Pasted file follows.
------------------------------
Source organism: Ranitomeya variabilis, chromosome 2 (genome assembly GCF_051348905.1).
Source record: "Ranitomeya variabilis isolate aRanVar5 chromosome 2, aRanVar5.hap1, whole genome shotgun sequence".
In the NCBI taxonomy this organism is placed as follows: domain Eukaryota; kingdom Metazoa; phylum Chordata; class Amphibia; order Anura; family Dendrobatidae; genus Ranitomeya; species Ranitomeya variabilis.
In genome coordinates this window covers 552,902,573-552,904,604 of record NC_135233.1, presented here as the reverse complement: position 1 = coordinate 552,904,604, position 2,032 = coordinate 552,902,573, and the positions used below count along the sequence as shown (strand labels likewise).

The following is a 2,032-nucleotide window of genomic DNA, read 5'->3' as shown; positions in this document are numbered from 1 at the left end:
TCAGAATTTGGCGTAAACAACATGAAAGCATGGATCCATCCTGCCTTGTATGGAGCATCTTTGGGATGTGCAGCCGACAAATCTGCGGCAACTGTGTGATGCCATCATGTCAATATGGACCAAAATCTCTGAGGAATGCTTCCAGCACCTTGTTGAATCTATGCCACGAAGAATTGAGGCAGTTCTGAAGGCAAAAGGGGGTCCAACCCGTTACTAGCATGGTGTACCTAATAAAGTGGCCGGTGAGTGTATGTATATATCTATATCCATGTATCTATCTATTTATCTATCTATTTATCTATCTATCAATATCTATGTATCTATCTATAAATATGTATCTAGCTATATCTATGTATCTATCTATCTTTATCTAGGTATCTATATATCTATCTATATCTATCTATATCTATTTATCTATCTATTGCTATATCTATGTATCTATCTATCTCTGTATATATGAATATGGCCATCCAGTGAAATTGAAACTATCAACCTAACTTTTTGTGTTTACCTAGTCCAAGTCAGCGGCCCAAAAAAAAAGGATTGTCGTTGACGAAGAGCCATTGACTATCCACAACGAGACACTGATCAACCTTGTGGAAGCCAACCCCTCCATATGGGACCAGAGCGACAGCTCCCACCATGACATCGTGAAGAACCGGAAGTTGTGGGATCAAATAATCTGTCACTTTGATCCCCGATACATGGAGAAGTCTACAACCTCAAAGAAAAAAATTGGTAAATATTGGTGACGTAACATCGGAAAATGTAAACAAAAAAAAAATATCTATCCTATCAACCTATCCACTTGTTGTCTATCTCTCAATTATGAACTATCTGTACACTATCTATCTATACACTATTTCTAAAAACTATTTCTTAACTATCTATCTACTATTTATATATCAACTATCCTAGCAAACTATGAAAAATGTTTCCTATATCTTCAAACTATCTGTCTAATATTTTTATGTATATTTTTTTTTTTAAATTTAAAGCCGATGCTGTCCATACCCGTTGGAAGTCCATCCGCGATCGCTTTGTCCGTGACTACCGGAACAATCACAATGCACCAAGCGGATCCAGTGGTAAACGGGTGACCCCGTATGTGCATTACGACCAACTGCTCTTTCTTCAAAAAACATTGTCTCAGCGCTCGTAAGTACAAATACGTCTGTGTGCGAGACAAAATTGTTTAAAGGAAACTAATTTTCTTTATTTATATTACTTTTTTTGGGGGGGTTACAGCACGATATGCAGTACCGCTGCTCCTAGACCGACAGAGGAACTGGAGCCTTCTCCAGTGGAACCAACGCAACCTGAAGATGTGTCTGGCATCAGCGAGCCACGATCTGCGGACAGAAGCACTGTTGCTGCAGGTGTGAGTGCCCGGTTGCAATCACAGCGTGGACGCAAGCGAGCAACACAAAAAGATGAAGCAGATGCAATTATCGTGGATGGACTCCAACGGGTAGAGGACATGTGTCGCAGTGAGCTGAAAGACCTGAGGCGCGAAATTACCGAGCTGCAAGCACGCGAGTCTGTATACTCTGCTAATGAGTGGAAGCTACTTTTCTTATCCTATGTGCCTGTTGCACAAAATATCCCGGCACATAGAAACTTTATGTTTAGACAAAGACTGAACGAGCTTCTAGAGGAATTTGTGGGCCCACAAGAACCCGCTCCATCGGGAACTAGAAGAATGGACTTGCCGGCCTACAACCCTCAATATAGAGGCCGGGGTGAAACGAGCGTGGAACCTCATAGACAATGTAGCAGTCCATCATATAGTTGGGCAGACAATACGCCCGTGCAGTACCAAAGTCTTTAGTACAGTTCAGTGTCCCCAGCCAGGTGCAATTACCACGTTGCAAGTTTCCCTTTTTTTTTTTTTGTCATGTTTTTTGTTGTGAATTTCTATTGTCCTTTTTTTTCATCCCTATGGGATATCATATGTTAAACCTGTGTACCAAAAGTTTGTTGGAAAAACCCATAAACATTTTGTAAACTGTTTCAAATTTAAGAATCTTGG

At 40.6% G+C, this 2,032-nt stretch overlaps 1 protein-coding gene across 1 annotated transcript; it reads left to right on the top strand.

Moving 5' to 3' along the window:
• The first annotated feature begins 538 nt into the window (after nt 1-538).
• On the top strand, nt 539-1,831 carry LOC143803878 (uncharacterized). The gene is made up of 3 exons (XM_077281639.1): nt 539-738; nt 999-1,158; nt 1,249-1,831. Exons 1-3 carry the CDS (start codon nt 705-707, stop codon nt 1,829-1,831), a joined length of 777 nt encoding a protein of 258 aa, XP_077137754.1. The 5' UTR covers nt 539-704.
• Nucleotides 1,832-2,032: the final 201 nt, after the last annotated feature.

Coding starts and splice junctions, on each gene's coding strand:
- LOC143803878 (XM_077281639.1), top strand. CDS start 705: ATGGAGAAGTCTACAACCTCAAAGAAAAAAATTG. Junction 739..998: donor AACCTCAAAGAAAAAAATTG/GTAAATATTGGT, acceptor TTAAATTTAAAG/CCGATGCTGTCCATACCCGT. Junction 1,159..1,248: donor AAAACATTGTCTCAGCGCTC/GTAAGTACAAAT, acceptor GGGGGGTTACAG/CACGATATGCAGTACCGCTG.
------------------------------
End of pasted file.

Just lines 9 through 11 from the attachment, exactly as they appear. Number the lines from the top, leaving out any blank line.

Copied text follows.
• The first annotated feature begins 538 nt into the window (after nt 1-538).
• On the top strand, nt 539-1,831 carry LOC143803878 (uncharacterized). The gene is made up of 3 exons (XM_077281639.1): nt 539-738; nt 999-1,158; nt 1,249-1,831. Exons 1-3 carry the CDS (start codon nt 705-707, stop codon nt 1,829-1,831), a joined length of 777 nt encoding a protein of 258 aa, XP_077137754.1. The 5' UTR covers nt 539-704.
• Nucleotides 1,832-2,032: the final 201 nt, after the last annotated feature.